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Page number:94 
Remarks (internal):Caloplaca pusilla is characterized by a placodioid, yellow ochre, pinkish or salmon colored thallus with long and ± convex marginal lobes that are tightly attached to the substratum.
Caloplaca pusilla, which was was treated as a synonym of C. saxicola for many years, has been just recently recovered as independent by Gaya (2009). Caloplaca saxicola differs from C. pusilla by an epruinose thallus with short to strongly reduced lobes that ascend distinctly from the rock, apothecia that are initially immersed in thallus and form finely, bigger and strongly aggregated clusters. The spores of C. saxicola are longer and narrower than in C. pusilla. To distinguish C. pusilla from C. pseudofulgensia, see remarks under that species.
Caloplaca pusilla often grows together with C. arnoldii (Wedd.) Zahlbr. and C. clauzadeana (Gaya) Nav.-Ros. & Cl. Roux. In comparison to C. pusilla, C. arnoldii has a distinctly reddish and smaller thallus, whereas C. clauzadeana has strongly convex lobes with yellowish tips and much narrower ellipsoid spores. For more details see Gaya (2009).
Description type:Non-original description 
Description:Caloplaca pusilla (A. Massal.) Zahlbr., Annal. Naturhist. Hofmuseums Wien 4: 353 (1889).
Thallus placodioid, rosettes 2-10 mm in diam., 0.3-0.4 mm thick, single or usually forming bigger congregations, yellow ochre, pinkish or salmon, often whitish in the centre (Séguy 1936, color codes: 185, 189-190, 203, 205, 215), surface white pruinose, especially in the centre of thallus, where necrosis may also occur; without prothallus and vegetative propagules. Marginal lobes 0.5-2 mm long and 0.2-0.5 mm wide, closely adjacent to each other or sometimes overlapping, convex or flat and broad at tips. Internal areoles convex, rounded to elongated, or areoles absent and lobes forming from the centre. Thallus cortex thin to thick, 13-80 µm, scleroplectenchymatous, without necral layer; layer of algae not continuous; medulla loose, with or without crystals. Apothecia zeorine or pseudolecanorine, abundant, in centre of thallus, crowded or scattered, immersed at first, then sessile and often constricted at the base, rounded or angular by compression, 0.2-1 mm diam.; disc flat or slightly convex, dark orange, brownish orange or blood-red, more rarely reddish orange (Séguy 1936, color codes: 126, 161, 168, 171, 186, 202, 247), sometimes slightly white pruinose; proper margin persistent, slightly raised or level with disc, concolorous with disc or slightly paler; thalline margin persistent or disappearing, sometimes heavily white pruinose. Parathecium thin, 30-42 µm, sclero-prosoplectenchymatous. Amphithecium with numerous algae in groups or forming a continuous layer, sometimes amphithecial hyphae loose, cortex thick, with crystals. Epihymenium granular, brown or reddish golden. Hymenium hyaline, 60-90 µm tall. Paraphyses simple or slightly branched, 1-2(-4) apical cells thickened, up to 8(-10) µm wide. Hypothecium hyaline, without oil droplets and crystals, prosoplectenchymatouseous. Asci 8-spored, spores polaribilocular, thin-walled, 8.5-15 x 4-8.5 µm, isthmus 2.5-5 µm wide. Pycnidia infrequent, inconspicuous, immersed; conidia colorless, ellipsoid to bacilliform, 3 x 1.5 µm.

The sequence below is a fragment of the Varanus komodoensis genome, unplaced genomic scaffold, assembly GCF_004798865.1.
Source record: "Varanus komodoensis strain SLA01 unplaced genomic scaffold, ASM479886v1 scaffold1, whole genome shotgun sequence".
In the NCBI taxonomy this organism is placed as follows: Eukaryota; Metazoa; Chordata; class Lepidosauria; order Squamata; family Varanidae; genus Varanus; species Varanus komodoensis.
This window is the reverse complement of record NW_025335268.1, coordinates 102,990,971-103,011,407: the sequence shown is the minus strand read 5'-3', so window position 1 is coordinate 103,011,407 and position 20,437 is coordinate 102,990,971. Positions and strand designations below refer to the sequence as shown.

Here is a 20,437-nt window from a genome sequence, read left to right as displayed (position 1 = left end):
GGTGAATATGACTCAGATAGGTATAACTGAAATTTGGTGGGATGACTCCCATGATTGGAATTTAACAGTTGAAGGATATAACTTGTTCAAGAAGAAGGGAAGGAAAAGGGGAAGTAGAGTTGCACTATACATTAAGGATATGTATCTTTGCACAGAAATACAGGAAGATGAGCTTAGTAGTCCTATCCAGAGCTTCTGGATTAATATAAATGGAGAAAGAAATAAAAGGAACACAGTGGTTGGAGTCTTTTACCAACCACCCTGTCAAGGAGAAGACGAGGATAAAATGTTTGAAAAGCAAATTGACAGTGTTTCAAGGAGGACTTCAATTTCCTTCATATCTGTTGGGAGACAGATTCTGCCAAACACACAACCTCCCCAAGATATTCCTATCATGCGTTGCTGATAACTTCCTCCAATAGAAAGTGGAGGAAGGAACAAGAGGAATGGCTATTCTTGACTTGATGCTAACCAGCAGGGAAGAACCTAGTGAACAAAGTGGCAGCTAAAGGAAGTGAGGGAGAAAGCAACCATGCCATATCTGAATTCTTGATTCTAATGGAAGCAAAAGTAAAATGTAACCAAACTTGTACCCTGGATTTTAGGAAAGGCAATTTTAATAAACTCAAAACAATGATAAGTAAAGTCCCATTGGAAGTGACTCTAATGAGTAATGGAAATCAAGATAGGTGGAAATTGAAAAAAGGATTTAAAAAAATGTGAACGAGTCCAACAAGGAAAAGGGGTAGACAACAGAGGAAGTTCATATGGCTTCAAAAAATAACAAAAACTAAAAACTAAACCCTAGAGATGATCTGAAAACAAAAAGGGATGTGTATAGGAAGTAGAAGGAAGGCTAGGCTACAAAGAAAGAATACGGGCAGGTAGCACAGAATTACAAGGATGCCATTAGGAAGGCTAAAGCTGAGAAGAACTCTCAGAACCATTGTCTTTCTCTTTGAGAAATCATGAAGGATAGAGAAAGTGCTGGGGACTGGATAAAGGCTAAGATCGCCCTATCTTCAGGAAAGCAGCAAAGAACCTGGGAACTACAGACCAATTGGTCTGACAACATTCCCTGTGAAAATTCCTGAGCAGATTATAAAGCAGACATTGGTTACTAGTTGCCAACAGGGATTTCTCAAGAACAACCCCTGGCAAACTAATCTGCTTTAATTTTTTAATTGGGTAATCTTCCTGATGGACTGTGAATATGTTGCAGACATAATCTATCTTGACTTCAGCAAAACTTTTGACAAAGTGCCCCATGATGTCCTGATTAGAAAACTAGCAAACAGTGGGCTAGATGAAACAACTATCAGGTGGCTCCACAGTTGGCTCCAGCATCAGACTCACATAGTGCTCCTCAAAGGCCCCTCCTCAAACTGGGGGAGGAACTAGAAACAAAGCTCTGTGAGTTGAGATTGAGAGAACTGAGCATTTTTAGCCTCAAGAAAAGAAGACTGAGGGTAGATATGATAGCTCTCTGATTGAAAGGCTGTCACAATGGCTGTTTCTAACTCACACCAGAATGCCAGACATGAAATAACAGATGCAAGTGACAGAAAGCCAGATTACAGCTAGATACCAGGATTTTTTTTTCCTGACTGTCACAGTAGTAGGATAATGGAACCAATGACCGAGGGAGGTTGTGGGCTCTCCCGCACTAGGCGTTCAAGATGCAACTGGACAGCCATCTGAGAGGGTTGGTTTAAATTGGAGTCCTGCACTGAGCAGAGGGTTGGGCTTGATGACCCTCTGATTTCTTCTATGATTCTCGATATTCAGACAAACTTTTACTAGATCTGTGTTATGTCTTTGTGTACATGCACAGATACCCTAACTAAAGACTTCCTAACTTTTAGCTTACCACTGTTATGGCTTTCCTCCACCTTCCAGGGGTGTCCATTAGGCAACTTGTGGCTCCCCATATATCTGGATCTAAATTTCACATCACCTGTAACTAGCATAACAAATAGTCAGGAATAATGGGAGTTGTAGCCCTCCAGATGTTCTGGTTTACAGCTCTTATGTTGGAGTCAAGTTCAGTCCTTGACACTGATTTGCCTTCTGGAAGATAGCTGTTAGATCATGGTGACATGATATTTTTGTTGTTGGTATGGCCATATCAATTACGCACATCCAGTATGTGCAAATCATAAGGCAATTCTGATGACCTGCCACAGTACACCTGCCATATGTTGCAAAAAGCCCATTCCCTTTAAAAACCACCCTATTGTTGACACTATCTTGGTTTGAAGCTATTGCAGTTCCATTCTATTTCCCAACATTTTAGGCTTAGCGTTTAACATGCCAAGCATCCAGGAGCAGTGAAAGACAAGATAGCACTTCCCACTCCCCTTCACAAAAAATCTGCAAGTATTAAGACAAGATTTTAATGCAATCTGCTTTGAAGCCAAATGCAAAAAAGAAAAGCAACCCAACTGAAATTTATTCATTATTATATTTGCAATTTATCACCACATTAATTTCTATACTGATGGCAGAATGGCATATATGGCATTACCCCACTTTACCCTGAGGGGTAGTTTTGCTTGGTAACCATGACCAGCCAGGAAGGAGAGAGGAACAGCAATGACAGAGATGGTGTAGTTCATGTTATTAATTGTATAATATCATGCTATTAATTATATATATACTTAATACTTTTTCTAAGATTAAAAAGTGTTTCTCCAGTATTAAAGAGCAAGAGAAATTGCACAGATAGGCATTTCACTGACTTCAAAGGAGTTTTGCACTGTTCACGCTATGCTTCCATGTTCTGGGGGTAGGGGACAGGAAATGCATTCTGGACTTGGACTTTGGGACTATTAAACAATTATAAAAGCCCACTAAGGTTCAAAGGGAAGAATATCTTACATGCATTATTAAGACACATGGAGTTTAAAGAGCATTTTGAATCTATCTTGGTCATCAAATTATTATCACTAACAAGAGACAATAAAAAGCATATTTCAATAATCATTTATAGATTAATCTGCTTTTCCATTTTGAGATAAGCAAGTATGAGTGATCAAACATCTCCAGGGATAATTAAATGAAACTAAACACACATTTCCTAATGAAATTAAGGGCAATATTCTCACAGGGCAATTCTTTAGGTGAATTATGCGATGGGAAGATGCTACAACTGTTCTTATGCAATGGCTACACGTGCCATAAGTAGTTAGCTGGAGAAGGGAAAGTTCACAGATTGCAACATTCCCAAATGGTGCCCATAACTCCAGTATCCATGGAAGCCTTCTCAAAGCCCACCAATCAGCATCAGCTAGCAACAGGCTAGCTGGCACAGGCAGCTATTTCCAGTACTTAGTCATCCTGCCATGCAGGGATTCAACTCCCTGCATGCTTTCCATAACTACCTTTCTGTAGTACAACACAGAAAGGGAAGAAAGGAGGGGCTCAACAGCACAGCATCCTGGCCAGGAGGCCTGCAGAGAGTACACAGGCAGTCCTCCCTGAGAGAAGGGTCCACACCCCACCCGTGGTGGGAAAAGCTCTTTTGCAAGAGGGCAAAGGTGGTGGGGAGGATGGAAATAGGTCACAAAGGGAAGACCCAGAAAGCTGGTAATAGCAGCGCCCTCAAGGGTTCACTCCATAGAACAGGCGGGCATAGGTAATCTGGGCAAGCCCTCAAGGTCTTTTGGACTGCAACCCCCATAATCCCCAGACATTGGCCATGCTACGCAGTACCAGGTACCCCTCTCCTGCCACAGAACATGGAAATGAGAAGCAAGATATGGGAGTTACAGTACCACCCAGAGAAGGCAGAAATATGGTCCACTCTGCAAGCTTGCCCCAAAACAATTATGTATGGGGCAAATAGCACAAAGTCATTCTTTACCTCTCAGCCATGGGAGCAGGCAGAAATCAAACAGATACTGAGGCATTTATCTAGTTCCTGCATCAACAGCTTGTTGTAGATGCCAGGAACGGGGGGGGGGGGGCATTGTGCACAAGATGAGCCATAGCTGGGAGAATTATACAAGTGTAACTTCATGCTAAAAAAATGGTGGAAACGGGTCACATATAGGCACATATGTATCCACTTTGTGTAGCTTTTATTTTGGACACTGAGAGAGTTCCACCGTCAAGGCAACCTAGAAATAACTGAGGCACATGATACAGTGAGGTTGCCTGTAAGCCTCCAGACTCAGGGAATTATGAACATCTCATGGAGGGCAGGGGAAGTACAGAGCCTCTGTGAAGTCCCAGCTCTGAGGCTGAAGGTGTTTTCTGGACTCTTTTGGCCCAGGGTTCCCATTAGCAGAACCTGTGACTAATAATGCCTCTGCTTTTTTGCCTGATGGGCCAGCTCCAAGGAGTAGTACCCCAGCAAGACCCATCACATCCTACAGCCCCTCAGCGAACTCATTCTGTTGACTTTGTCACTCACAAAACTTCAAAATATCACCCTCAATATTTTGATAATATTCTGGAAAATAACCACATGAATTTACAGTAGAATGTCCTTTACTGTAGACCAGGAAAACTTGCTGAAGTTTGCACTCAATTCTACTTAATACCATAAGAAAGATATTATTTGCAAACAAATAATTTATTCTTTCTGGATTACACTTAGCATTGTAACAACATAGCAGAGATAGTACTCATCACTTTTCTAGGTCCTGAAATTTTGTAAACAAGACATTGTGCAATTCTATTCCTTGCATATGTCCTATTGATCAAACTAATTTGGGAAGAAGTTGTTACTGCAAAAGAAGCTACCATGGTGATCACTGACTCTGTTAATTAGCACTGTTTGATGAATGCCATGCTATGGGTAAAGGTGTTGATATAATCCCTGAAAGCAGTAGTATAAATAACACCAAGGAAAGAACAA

Spot test reactions: thallus K+ purple, J-, N-, medulla K-, J-, N-, epihymenium K+ purple.
Distribution and ecology - The widely distributed Caloplaca pusilla is probably cosmopolitan (Gaya 2009). The species grows on natural calcareous rocks and mortar, is known from varying altitude and exposures, and prefers eutrophic environments. It is characteristic of the association Caloplacetum pusillae Du Rietz ex Kaiser 1926 but may also be found in the Caloplacetum arnoldii association (see Gaya 2009).
The species, which appears widely distributed in Poland, was found in the Carpathians (Gorce and Pieniny Mts) and in the lowlands in Warmian- Masurian province. More herbaria materials need revision to determine the true distribution, because C. pusilla has previously been filed under the name C. saxicola (Fa?tynowicz 2003). In Poland the species occurs on limestone, calcareous sandstones, and (commonly) concrete in sunny sites at up to 980 m.
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